Overnight – Global Equities Slip Further Despite Another Positive Day for the Lira: The positive turnabout that took U.S. equities higher Tuesday fizzled as Asian markets kicked off Wednesday’s global session. Despite another 3% improvement in the Turkish Lira, which is up 12% since Monday in response to measures taken to stem its decline, global equities lost support overnight. Shares in China were the worst performers globally on Wednesday, with the three major indexes off more than 2%. A day after data showed some slowing of activity in July, the Chinese yuan slipped to a 20-month low against the Dollar. All major European bourses were weaker and helping to push the Stoxx Europe 600 down 0.8%. Materials companies were the biggest drag with companies in the metals and mining space at the bottom of the list. Precious metals were leading steep losses across global commodities, which were under pressure in response to continued strength in the U.S. Dollar. The Dollar inched higher for a fifth session to a new 14-month high. Ahead of this week’s busiest day of U.S. economic data, U.S. equity futures were pointing to a reversal of yesterday’s gains amid the global selling. Futures on the S&P 500 were off 0.5% and outperforming. Treasury yields were the most changed of the majors, with the curve flattening on lower yields. The 2-year yield had dropped 1.2 bps while the 10-year yield fell 3.1 bps, pushing the spread between the two under 24 bps to a new low for the cycle.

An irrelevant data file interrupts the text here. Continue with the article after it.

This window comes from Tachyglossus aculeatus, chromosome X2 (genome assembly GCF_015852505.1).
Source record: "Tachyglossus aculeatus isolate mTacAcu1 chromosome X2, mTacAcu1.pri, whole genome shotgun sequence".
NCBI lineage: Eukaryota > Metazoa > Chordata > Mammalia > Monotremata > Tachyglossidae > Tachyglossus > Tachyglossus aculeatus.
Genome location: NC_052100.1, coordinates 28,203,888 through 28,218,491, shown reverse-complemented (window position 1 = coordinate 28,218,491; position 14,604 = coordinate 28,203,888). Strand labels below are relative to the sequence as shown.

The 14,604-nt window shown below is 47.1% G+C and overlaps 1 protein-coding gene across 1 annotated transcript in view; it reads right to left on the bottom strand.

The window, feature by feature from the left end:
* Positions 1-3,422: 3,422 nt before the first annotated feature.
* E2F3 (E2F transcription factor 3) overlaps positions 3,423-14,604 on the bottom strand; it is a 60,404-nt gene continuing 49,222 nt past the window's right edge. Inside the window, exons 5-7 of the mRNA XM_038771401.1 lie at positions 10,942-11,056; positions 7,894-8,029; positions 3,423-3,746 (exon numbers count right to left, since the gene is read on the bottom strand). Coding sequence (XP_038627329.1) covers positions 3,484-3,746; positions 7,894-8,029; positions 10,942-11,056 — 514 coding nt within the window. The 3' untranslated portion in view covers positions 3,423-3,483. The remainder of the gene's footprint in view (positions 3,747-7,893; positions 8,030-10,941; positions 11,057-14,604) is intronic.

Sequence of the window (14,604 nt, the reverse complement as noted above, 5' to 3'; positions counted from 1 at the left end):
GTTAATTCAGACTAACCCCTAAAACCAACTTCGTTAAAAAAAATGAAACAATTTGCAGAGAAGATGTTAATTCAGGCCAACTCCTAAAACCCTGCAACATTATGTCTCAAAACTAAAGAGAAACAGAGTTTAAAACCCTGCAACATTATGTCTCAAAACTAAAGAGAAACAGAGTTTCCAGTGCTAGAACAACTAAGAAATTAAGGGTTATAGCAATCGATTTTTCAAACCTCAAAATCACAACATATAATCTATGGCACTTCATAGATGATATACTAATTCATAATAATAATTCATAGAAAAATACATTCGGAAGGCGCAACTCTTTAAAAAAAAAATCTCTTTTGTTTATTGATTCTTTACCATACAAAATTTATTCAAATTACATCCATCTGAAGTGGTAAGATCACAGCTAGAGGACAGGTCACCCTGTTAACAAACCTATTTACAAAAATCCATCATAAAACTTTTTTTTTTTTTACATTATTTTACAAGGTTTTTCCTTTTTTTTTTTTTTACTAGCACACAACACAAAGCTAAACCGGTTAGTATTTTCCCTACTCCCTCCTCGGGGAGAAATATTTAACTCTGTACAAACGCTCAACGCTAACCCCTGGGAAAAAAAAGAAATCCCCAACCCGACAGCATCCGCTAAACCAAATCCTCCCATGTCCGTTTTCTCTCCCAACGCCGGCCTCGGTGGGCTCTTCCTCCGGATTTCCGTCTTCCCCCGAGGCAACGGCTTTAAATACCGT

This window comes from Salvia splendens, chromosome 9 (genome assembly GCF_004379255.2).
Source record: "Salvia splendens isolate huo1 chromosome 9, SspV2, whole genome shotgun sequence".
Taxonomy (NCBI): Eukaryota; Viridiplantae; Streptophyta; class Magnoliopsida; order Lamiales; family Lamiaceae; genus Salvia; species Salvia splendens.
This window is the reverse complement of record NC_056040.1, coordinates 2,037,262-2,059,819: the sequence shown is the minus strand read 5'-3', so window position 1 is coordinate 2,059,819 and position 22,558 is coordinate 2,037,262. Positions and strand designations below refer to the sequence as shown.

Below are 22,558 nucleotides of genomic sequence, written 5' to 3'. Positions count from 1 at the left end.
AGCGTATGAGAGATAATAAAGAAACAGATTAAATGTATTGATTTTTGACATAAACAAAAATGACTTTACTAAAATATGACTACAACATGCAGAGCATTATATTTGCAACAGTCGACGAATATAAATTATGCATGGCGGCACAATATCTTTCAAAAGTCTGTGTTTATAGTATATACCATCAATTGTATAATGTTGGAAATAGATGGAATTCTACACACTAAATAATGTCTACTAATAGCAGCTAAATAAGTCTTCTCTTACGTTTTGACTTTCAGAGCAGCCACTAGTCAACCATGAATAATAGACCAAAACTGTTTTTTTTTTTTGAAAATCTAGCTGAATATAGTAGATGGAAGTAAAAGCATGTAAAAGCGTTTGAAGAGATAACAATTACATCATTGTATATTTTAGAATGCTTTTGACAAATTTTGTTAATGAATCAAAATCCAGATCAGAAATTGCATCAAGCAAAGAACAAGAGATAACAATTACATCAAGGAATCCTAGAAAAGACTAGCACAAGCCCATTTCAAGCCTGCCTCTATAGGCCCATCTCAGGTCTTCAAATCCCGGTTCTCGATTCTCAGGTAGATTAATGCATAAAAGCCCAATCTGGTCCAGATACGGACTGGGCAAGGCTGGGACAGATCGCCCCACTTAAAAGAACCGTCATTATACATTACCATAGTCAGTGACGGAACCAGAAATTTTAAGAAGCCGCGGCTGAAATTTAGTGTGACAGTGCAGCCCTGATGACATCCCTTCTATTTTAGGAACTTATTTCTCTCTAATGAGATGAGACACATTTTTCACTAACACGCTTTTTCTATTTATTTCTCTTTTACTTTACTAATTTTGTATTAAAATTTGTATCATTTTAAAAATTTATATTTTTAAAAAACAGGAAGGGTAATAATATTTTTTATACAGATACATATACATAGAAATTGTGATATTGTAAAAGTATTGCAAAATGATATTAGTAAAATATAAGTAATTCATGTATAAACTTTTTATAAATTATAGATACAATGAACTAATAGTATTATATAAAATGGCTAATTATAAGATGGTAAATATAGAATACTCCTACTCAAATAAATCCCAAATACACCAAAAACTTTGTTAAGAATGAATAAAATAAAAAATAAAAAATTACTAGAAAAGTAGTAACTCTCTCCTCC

Consumer Credit Grew in 2Q But Remained Manageable in Context of Incomes: Consumer credit data from the New York Fed showed total outstanding debt rose for a 16th straight quarter to $13.3 trillion. The $82 billion increase in the three months ended June 30 was driven primarily by higher outstanding balances for mortgages, auto loans, and credit card debt. Outstanding amounts tied to consumers’ HELOC accounts dropped, as did the total for student loans. In a more meaningful context, the ratio of total outstanding credit ($13.3 trillion) to disposable personal income ($15.5 trillion) dropped to 86.0%, a new low for the cycle. As to credit quality, the same report noted that overall delinquency rates notched a small improvement from 1Q despite higher flows into seriously delinquent categories for autos and credit cards. The report pointed out the noted improvement over the last 12 months in the share of student loans entering the seriously delinquent category. As for future potential credit growth, total credit inquiries were generally unchanged near the lowest level of the survey’s history.